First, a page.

Bill Rasmussen '54
"You will remember your days at DePauw, and if you apply (your experiences) and put them into your brain, so to speak, and mix them in there... Oh, the places you'll go," the founder of ESPN, Bill Rasmussen, told an audience at his alma mater tonight.
A 1954 graduate of DePauw University, Rasmussen delivered an Ubben Lecture in Kresge Auditorium. The speech was part of a week-long residency that began Monday and continues through the weekend. The pioneering broadcast entrepreneur is spending time with DePauw students individually and in groups, including sessions with Media Fellows, Management Fellows, and Rector Scholars (Rasmussen came to DePauw as a Rector Scholar).
During a program titled "Finding Your Passion, Realizing Your Dream" he told a crowd of 620 that the experiences that are had in the classrooms and living units around campus should be seized, as they are important and life-changing. And change agents ask a lot of questions, he stressed.
A DePauw education involves "students helping students solve problems, students going to professors solving problems, and I always got an answer," Rasmussen -- who majored in economics and minored in history -- stated. "I don't think there was ever a door closed in a professor's office while I was here if there was a question to be asked ... And the camaraderie and loyalty of alumni is amazing."
He urged students to take advantage of the opportunities they have on and off campus, stating, "One thing that I learned at DePauw is that you can learn as much as you want or as little as you want; you can take advantage of all of the assets that are here, or you can ignore some of them. I wanted to know everything about everything."
Rasmussen recalled, "Every class we went to we could ask anything and the basic answer was, what do we want to do? Where do we want to go? The professors that we had then would help" in getting to the bottom of questions and developing a sense of curiosity among their pupils.
Rasmussen spent time looking back on the founding of ESPN, which signed on in 1979 and was co-founded by his son, Scott, a 1986 DePauw graduate. "The pieces just fell into place. We just kept saying, 'What about?, Can we do this, can we do that?'"
Rasmussen took the idea for a 24-hour sports network to investors are received seven rejections, yet remained confident. "Some people say 'no'. When they tell me no, I think they made a mistake, I don't think it was a bad question."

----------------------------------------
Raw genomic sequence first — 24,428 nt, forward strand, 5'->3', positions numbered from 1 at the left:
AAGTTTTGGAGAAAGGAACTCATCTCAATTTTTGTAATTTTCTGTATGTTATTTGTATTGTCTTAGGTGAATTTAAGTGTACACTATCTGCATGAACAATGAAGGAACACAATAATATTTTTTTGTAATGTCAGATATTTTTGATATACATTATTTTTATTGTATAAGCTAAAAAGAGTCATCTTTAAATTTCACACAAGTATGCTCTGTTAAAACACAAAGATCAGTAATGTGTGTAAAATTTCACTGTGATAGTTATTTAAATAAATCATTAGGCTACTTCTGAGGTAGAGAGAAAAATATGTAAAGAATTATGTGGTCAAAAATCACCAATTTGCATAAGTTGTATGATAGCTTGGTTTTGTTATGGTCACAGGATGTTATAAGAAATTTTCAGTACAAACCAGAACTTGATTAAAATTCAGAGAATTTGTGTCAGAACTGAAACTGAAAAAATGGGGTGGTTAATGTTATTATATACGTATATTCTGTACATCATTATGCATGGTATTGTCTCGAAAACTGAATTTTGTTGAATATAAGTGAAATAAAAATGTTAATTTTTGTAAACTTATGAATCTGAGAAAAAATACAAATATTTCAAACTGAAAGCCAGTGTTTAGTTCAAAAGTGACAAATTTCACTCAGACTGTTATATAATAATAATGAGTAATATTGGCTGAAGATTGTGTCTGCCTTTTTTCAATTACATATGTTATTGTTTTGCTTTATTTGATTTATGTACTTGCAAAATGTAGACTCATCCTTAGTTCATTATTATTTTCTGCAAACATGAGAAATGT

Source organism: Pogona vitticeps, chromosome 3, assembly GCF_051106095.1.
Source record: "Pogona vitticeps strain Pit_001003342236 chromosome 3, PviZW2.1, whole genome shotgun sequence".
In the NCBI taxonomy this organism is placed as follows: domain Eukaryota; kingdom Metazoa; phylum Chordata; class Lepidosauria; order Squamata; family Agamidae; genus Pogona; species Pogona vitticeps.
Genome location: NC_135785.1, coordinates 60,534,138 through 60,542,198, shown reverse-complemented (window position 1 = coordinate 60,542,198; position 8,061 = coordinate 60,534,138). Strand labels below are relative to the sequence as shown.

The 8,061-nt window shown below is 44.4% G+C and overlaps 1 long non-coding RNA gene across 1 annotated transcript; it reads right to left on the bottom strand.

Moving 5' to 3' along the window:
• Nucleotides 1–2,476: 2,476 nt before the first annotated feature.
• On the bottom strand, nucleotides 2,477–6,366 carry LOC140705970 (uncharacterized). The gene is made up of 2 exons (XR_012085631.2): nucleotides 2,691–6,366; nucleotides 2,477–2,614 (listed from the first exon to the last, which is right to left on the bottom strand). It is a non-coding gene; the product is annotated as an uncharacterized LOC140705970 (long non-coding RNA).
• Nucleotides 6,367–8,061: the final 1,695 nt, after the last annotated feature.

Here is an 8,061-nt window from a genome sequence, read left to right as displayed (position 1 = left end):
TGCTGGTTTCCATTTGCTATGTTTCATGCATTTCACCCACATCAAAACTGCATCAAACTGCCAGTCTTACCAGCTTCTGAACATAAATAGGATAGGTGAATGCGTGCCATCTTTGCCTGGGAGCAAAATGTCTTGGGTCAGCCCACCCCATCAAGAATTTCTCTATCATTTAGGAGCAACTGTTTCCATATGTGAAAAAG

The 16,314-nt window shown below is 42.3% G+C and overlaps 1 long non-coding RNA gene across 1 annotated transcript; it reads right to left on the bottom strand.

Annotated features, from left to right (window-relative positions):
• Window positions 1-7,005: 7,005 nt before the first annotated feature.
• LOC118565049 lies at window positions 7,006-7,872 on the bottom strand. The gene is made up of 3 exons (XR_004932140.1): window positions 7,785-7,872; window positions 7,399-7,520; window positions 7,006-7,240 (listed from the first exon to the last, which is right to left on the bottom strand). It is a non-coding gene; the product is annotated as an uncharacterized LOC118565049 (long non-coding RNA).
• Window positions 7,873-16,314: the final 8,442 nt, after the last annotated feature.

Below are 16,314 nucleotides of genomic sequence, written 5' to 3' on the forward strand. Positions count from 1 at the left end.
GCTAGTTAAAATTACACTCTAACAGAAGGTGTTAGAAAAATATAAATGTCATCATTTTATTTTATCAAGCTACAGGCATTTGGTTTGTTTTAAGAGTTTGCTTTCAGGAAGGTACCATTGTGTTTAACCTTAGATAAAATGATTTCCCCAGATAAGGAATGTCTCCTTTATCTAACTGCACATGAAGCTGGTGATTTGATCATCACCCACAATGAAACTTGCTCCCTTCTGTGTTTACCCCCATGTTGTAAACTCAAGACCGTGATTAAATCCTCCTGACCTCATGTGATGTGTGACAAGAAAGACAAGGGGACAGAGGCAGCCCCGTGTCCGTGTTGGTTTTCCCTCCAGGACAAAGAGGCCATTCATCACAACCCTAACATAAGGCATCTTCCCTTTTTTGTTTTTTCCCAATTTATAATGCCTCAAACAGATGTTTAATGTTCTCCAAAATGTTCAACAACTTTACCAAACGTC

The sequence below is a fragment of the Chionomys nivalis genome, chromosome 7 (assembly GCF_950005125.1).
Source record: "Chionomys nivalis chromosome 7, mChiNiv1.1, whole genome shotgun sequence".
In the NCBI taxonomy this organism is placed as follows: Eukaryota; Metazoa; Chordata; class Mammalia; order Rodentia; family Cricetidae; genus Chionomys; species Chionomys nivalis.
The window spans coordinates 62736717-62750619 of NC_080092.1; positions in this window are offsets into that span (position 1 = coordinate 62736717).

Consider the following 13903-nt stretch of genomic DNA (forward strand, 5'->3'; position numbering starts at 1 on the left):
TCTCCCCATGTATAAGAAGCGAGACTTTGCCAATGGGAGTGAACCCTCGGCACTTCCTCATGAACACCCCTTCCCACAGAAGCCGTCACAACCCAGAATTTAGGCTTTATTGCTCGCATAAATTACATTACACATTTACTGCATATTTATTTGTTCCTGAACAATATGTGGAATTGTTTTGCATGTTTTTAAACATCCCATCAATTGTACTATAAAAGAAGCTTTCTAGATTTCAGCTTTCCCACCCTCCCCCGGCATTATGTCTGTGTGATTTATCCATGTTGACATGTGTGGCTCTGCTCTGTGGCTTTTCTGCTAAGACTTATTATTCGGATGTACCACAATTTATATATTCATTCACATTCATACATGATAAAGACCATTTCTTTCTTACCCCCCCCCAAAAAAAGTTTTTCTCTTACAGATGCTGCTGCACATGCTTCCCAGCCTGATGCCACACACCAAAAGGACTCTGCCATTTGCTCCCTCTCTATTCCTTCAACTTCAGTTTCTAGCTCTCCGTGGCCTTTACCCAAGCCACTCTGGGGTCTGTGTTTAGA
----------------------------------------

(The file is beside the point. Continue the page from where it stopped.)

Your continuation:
His eighth pitch, to Getty Oil, led to the realization for his dream.
Looking back almost 40 years, Rasmussen said that in the late 1970s the idea of broadcasting around the clock was viewed as radical thinking. "Television then was New York-centric. If it didn't fly in New York they didn't really care about the rest of us. And they figured everyone in the eastern time zone was asleep by one o'clock, so (they signed off).
"So we started at seven o'clock. We went through to five o'clock Monday morning, so we went around the clock nearly 60 hours, and nobody had ever done that before."
During the talk, Rasmussen encouraged today's students to dream big and pursue their ideas. "Anybody who thinks everything that can be invented has been invented is wrong. That's not the way it works .. Any idea you have, try it. If it works, great, if it doesn't work, drop it and move on."
The program, which was moderated by Ken Owen '82, special adviser to the president, took place with the Monon Bell on stage. At the conclusion of the talk and a question-and-answer session with students in the audience, Rasmussen gave the winner's trophy in the annual DePauw-Wabash College football rivalry a good pull.
The Bell became the victor's prize in 1932, the year Rasmussen was born. But the Tigers were 0-4 during his students days; he later said it was his first time ever ringing the Bell.
Rasmussen will be in the Blackstock Stadium stands for Saturday's 124th Monon Bell Classic.
The evening concluded with a book signing in the Great Hall of the Green Center for the Performing Arts, where Rasmussen spent about an hour meeting with audience members. He authored Sports Junkies Rejoice! The Birth of ESPN.